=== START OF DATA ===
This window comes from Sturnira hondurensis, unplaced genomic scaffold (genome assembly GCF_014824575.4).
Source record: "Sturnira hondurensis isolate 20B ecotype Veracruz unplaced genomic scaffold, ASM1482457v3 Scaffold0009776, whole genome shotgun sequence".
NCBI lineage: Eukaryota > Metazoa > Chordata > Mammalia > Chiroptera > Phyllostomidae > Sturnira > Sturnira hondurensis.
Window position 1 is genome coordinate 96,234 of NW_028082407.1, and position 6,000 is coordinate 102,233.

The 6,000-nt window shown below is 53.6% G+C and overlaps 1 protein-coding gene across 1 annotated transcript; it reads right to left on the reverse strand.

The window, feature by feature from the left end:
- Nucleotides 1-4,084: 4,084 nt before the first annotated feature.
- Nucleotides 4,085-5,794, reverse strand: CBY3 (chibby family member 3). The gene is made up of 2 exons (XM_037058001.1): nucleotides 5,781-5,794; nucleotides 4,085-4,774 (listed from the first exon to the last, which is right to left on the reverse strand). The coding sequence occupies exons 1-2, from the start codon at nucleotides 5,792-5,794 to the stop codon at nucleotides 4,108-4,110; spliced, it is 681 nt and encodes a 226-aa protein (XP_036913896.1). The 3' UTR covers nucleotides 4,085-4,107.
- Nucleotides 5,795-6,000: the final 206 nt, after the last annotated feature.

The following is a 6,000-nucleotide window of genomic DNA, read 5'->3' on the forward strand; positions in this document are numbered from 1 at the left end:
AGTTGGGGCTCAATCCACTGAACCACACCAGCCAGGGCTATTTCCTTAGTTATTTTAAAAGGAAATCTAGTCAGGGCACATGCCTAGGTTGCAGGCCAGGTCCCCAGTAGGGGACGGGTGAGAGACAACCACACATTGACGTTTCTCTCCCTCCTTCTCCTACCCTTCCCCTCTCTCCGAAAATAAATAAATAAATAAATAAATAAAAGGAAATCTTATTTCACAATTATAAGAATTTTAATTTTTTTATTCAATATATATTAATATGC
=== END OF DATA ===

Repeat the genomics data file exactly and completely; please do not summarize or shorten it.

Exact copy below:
This window comes from Sturnira hondurensis, unplaced genomic scaffold (genome assembly GCF_014824575.4).
Source record: "Sturnira hondurensis isolate 20B ecotype Veracruz unplaced genomic scaffold, ASM1482457v3 Scaffold0009776, whole genome shotgun sequence".
NCBI lineage: Eukaryota > Metazoa > Chordata > Mammalia > Chiroptera > Phyllostomidae > Sturnira > Sturnira hondurensis.
Window position 1 is genome coordinate 96,234 of NW_028082407.1, and position 6,000 is coordinate 102,233.

The 6,000-nt window shown below is 53.6% G+C and overlaps 1 protein-coding gene across 1 annotated transcript; it reads right to left on the reverse strand.

The window, feature by feature from the left end:
- Nucleotides 1-4,084: 4,084 nt before the first annotated feature.
- Nucleotides 4,085-5,794, reverse strand: CBY3 (chibby family member 3). The gene is made up of 2 exons (XM_037058001.1): nucleotides 5,781-5,794; nucleotides 4,085-4,774 (listed from the first exon to the last, which is right to left on the reverse strand). The coding sequence occupies exons 1-2, from the start codon at nucleotides 5,792-5,794 to the stop codon at nucleotides 4,108-4,110; spliced, it is 681 nt and encodes a 226-aa protein (XP_036913896.1). The 3' UTR covers nucleotides 4,085-4,107.
- Nucleotides 5,795-6,000: the final 206 nt, after the last annotated feature.

The following is a 6,000-nucleotide window of genomic DNA, read 5'->3' on the forward strand; positions in this document are numbered from 1 at the left end:
AGTTGGGGCTCAATCCACTGAACCACACCAGCCAGGGCTATTTCCTTAGTTATTTTAAAAGGAAATCTAGTCAGGGCACATGCCTAGGTTGCAGGCCAGGTCCCCAGTAGGGGACGGGTGAGAGACAACCACACATTGACGTTTCTCTCCCTCCTTCTCCTACCCTTCCCCTCTCTCCGAAAATAAATAAATAAATAAATAAATAAAAGGAAATCTTATTTCACAATTATAAGAATTTTAATTTTTTTATTCAATATATATTAATATGC